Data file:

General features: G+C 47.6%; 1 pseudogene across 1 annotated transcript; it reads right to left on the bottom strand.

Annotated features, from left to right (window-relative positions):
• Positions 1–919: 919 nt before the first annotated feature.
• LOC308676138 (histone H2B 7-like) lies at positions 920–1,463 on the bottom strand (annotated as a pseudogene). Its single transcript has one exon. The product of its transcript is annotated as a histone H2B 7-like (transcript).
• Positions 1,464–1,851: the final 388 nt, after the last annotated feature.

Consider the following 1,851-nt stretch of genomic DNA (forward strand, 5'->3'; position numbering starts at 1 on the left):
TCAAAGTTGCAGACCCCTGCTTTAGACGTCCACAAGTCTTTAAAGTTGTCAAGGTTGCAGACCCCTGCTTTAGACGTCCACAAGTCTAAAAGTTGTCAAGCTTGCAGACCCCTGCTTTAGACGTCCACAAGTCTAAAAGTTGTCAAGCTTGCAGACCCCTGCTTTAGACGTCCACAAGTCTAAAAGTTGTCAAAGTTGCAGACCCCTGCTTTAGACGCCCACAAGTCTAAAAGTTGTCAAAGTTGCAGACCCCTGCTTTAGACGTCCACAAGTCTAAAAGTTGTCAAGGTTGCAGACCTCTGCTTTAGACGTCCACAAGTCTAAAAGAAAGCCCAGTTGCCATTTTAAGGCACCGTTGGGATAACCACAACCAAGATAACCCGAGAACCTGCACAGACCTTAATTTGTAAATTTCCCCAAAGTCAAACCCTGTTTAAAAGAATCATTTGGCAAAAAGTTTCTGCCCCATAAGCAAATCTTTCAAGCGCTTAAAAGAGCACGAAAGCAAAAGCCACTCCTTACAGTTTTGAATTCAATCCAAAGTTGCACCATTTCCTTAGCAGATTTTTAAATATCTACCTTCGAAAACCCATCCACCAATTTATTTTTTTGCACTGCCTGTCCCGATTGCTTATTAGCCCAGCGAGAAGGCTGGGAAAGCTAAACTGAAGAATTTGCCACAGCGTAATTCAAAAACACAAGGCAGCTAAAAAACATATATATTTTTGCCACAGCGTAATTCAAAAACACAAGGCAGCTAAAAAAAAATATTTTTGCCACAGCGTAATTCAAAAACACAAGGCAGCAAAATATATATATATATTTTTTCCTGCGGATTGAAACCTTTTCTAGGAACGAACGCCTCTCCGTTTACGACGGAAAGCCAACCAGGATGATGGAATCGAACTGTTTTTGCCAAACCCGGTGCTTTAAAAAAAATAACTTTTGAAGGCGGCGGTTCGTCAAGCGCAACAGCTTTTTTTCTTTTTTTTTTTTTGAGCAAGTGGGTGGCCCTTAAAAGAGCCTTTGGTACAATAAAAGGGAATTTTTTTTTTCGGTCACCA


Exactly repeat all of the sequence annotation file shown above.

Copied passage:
General features: G+C 47.6%; 1 pseudogene across 1 annotated transcript; it reads right to left on the bottom strand.

Annotated features, from left to right (window-relative positions):
• Positions 1–919: 919 nt before the first annotated feature.
• LOC308676138 (histone H2B 7-like) lies at positions 920–1,463 on the bottom strand (annotated as a pseudogene). Its single transcript has one exon. The product of its transcript is annotated as a histone H2B 7-like (transcript).
• Positions 1,464–1,851: the final 388 nt, after the last annotated feature.

Consider the following 1,851-nt stretch of genomic DNA (forward strand, 5'->3'; position numbering starts at 1 on the left):
TCAAAGTTGCAGACCCCTGCTTTAGACGTCCACAAGTCTTTAAAGTTGTCAAGGTTGCAGACCCCTGCTTTAGACGTCCACAAGTCTAAAAGTTGTCAAGCTTGCAGACCCCTGCTTTAGACGTCCACAAGTCTAAAAGTTGTCAAGCTTGCAGACCCCTGCTTTAGACGTCCACAAGTCTAAAAGTTGTCAAAGTTGCAGACCCCTGCTTTAGACGCCCACAAGTCTAAAAGTTGTCAAAGTTGCAGACCCCTGCTTTAGACGTCCACAAGTCTAAAAGTTGTCAAGGTTGCAGACCTCTGCTTTAGACGTCCACAAGTCTAAAAGAAAGCCCAGTTGCCATTTTAAGGCACCGTTGGGATAACCACAACCAAGATAACCCGAGAACCTGCACAGACCTTAATTTGTAAATTTCCCCAAAGTCAAACCCTGTTTAAAAGAATCATTTGGCAAAAAGTTTCTGCCCCATAAGCAAATCTTTCAAGCGCTTAAAAGAGCACGAAAGCAAAAGCCACTCCTTACAGTTTTGAATTCAATCCAAAGTTGCACCATTTCCTTAGCAGATTTTTAAATATCTACCTTCGAAAACCCATCCACCAATTTATTTTTTTGCACTGCCTGTCCCGATTGCTTATTAGCCCAGCGAGAAGGCTGGGAAAGCTAAACTGAAGAATTTGCCACAGCGTAATTCAAAAACACAAGGCAGCTAAAAAACATATATATTTTTGCCACAGCGTAATTCAAAAACACAAGGCAGCTAAAAAAAAATATTTTTGCCACAGCGTAATTCAAAAACACAAGGCAGCAAAATATATATATATATTTTTTCCTGCGGATTGAAACCTTTTCTAGGAACGAACGCCTCTCCGTTTACGACGGAAAGCCAACCAGGATGATGGAATCGAACTGTTTTTGCCAAACCCGGTGCTTTAAAAAAAATAACTTTTGAAGGCGGCGGTTCGTCAAGCGCAACAGCTTTTTTTCTTTTTTTTTTTTTGAGCAAGTGGGTGGCCCTTAAAAGAGCCTTTGGTACAATAAAAGGGAATTTTTTTTTTCGGTCACCA